Health Care must be the priority immediately by the new administration and congress. Challenges include the 700 billion dollars that have been pledged with the financial bailout that will occur, since the proposed health care plan of the next administration is projected to cost over a trillion dollars within the first year or so of the proposed plan to recalibrate health care for all of us in the U.S.

    Likely, hundreds of billions of dollars that are speculated to be saved with a reform of the country’s health care system. Health policy analysts should not be greatly concerned on the health care corporate shareholders who may be affected by this reform of our health care system that is desperately needed.

    It is estimated that the U.S. needs presently tens of thousands more primary care physicians to fully satisfy the necessities of those members of the public health. This specialty makes possibly less than 100 thousand dollars annually in income, compared with other physician specialties, yet they are and have been the backbone of the U.S. health care system.

    The American College of Physicians believes that a patient centered national health care workforce policy is needed to address these issues that would ideally restructure the payment policies that exist presently with primary care physicians.

    Further vexing is that it is quite apparent that we have some greedy health care corporations that take advantage of our health care system. Over a billion dollars was recovered for Medicare and Medicaid fraud last year through settlements paid to the department of Justice because some organizations who deliberately ripped off taxpayers.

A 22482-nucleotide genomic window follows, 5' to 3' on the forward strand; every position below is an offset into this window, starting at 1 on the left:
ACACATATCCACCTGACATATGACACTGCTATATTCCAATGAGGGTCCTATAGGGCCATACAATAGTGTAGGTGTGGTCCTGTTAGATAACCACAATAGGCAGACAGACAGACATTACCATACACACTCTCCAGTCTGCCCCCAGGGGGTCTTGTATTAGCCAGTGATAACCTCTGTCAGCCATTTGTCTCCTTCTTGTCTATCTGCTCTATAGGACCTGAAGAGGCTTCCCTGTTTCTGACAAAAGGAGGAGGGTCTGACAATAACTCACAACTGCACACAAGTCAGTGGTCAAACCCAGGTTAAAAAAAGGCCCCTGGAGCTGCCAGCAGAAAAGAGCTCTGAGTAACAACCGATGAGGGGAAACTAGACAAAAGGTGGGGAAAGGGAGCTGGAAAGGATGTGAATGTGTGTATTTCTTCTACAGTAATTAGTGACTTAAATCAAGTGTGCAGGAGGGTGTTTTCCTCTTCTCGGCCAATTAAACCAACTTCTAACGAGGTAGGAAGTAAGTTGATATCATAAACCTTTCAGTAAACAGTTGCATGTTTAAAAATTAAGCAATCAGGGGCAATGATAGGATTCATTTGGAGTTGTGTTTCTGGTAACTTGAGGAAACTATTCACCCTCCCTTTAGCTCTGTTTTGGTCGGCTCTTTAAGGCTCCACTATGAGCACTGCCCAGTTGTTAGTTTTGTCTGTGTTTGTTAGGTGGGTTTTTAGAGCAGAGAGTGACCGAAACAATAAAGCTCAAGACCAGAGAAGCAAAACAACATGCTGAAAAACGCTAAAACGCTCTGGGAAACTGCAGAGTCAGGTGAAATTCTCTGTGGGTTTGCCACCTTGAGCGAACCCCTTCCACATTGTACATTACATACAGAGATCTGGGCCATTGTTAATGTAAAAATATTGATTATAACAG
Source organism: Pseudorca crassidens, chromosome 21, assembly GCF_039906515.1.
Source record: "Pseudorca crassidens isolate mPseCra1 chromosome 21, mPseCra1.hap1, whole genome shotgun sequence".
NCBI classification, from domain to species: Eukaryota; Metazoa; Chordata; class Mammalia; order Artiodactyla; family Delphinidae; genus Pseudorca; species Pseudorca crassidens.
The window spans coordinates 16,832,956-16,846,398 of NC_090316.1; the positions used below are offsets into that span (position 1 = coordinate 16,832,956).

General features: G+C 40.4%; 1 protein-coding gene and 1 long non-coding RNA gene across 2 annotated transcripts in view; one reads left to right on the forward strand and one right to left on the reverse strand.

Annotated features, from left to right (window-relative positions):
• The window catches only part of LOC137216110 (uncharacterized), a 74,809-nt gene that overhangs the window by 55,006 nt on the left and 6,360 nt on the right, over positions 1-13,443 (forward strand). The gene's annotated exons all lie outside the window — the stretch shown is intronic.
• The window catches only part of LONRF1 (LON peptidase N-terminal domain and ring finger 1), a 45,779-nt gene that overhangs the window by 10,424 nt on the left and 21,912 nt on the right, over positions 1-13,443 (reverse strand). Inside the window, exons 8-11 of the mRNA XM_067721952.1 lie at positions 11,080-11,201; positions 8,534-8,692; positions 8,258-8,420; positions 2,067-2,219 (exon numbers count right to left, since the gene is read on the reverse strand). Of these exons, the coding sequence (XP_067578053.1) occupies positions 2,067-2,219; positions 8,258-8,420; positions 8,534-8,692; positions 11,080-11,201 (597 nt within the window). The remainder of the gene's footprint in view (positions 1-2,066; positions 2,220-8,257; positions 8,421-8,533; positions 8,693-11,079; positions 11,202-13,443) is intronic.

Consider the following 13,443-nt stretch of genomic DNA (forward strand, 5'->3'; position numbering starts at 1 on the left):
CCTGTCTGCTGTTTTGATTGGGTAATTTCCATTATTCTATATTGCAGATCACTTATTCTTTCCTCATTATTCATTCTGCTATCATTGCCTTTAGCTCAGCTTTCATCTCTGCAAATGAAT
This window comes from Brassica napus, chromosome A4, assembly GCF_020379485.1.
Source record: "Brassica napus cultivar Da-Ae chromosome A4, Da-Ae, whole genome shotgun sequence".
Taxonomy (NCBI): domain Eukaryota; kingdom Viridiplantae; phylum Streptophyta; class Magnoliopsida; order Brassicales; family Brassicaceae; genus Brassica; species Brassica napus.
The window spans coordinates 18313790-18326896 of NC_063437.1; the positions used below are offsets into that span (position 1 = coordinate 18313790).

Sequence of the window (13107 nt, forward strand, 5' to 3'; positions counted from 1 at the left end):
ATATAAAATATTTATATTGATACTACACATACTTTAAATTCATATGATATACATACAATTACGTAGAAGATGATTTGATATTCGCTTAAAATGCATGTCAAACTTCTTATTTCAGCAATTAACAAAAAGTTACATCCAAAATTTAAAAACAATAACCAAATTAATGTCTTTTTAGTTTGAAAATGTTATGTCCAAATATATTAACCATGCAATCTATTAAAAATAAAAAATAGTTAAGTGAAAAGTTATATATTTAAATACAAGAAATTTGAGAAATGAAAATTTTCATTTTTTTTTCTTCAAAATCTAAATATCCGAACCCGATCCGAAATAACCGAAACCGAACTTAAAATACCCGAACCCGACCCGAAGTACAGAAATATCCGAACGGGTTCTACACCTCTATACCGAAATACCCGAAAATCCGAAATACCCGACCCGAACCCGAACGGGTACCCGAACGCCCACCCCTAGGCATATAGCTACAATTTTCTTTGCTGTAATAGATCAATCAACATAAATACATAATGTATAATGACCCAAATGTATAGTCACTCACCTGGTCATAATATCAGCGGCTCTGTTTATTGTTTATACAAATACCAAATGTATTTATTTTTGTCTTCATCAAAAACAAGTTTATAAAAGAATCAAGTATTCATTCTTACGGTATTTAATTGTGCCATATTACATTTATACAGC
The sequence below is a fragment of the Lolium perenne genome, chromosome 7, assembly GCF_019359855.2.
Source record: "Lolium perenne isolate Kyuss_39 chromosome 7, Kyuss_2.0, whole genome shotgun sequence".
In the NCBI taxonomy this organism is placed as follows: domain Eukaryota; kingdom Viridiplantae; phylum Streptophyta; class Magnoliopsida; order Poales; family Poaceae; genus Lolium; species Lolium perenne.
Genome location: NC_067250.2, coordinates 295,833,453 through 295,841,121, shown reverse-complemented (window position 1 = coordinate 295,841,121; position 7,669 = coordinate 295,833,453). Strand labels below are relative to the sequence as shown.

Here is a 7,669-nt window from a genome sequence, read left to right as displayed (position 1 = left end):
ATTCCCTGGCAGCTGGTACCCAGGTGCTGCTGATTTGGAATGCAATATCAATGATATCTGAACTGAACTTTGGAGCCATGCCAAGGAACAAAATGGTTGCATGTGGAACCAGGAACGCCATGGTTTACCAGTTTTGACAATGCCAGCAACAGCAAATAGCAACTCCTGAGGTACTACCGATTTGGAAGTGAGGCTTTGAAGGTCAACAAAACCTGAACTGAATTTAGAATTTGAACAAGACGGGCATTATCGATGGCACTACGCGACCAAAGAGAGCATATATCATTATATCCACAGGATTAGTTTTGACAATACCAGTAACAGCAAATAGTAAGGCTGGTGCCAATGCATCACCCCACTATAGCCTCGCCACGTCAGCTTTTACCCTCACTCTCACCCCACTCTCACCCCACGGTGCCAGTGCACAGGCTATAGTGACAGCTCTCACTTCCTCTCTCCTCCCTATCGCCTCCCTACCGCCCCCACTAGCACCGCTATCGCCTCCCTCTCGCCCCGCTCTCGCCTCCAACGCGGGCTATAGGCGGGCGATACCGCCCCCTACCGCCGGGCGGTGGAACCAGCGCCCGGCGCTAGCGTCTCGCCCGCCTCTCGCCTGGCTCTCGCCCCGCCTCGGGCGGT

These are the taxpayers in the U.S. who have a fragmented health care system with substantial components and different levels of government- composed of several legal entities and individuals, which has resulted in medical anarchy, so it seems.

    Thanks to various corporations infecting our Health Care System in the United States, the following variables sum up this system as it exists today. Perhaps the United States National Health Insurance Act (H.R. 676) is the best solution to meet our health care needs as citizens, it appears.

    We would finally have, as with most other countries, a Universal Health Care system that will allow free choice of doctors and hospitals, potentially, and health care for all completely. It should and likely will be funded by a combination of payroll taxes and general tax revenue which is realistically possible. Because the following seems to be in need of repair regarding the U.S. Health Care System:

    Access- citizens do not have the right or ability to make use of this system as we should.

    Efficiency- this system strives on creating much waste and expense as it possibly can.

    Quality- the standard of excellence we deserve as citizens with our health care is missing in action.

    Sustainability- We as citizens cannot continue to keep our health care system in as it is designed at this time- as it exists today.

    Dan Abshear